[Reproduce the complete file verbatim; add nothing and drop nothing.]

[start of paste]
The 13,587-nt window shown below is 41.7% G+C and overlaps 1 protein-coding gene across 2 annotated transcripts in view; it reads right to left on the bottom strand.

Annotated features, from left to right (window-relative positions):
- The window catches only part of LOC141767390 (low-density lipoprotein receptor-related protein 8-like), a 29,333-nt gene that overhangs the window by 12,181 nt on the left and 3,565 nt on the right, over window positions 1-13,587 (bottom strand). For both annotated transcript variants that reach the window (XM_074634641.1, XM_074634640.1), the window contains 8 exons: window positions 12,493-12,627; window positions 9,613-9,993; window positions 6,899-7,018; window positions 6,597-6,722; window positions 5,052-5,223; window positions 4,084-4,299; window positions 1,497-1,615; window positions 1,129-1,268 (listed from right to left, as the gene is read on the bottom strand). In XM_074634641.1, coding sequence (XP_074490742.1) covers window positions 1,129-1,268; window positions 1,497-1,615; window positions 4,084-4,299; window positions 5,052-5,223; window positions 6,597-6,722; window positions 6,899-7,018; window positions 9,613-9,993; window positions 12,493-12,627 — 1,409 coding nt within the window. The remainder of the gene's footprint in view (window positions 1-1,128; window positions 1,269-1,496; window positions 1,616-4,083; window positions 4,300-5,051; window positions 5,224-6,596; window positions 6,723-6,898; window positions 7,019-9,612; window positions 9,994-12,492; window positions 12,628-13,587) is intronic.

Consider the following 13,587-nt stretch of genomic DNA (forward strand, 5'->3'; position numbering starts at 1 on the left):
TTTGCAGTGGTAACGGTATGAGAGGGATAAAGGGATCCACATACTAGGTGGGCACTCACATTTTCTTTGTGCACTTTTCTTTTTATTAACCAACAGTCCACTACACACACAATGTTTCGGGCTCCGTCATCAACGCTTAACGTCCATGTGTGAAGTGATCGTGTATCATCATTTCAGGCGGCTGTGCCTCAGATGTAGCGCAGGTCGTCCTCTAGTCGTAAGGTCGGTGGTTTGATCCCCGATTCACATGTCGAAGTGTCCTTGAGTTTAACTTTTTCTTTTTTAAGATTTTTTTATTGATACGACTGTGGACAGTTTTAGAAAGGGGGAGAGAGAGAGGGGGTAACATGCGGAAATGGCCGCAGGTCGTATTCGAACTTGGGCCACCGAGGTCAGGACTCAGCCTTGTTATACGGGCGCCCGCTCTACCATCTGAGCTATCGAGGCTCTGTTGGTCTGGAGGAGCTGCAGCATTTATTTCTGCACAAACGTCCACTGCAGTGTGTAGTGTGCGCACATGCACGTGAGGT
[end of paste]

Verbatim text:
The 13,587-nt window shown below is 41.7% G+C and overlaps 1 protein-coding gene across 2 annotated transcripts in view; it reads right to left on the bottom strand.

Annotated features, from left to right (window-relative positions):
- The window catches only part of LOC141767390 (low-density lipoprotein receptor-related protein 8-like), a 29,333-nt gene that overhangs the window by 12,181 nt on the left and 3,565 nt on the right, over window positions 1-13,587 (bottom strand). For both annotated transcript variants that reach the window (XM_074634641.1, XM_074634640.1), the window contains 8 exons: window positions 12,493-12,627; window positions 9,613-9,993; window positions 6,899-7,018; window positions 6,597-6,722; window positions 5,052-5,223; window positions 4,084-4,299; window positions 1,497-1,615; window positions 1,129-1,268 (listed from right to left, as the gene is read on the bottom strand). In XM_074634641.1, coding sequence (XP_074490742.1) covers window positions 1,129-1,268; window positions 1,497-1,615; window positions 4,084-4,299; window positions 5,052-5,223; window positions 6,597-6,722; window positions 6,899-7,018; window positions 9,613-9,993; window positions 12,493-12,627 — 1,409 coding nt within the window. The remainder of the gene's footprint in view (window positions 1-1,128; window positions 1,269-1,496; window positions 1,616-4,083; window positions 4,300-5,051; window positions 5,224-6,596; window positions 6,723-6,898; window positions 7,019-9,612; window positions 9,994-12,492; window positions 12,628-13,587) is intronic.

Consider the following 13,587-nt stretch of genomic DNA (forward strand, 5'->3'; position numbering starts at 1 on the left):
TTTGCAGTGGTAACGGTATGAGAGGGATAAAGGGATCCACATACTAGGTGGGCACTCACATTTTCTTTGTGCACTTTTCTTTTTATTAACCAACAGTCCACTACACACACAATGTTTCGGGCTCCGTCATCAACGCTTAACGTCCATGTGTGAAGTGATCGTGTATCATCATTTCAGGCGGCTGTGCCTCAGATGTAGCGCAGGTCGTCCTCTAGTCGTAAGGTCGGTGGTTTGATCCCCGATTCACATGTCGAAGTGTCCTTGAGTTTAACTTTTTCTTTTTTAAGATTTTTTTATTGATACGACTGTGGACAGTTTTAGAAAGGGGGAGAGAGAGAGGGGGTAACATGCGGAAATGGCCGCAGGTCGTATTCGAACTTGGGCCACCGAGGTCAGGACTCAGCCTTGTTATACGGGCGCCCGCTCTACCATCTGAGCTATCGAGGCTCTGTTGGTCTGGAGGAGCTGCAGCATTTATTTCTGCACAAACGTCCACTGCAGTGTGTAGTGTGCGCACATGCACGTGAGGT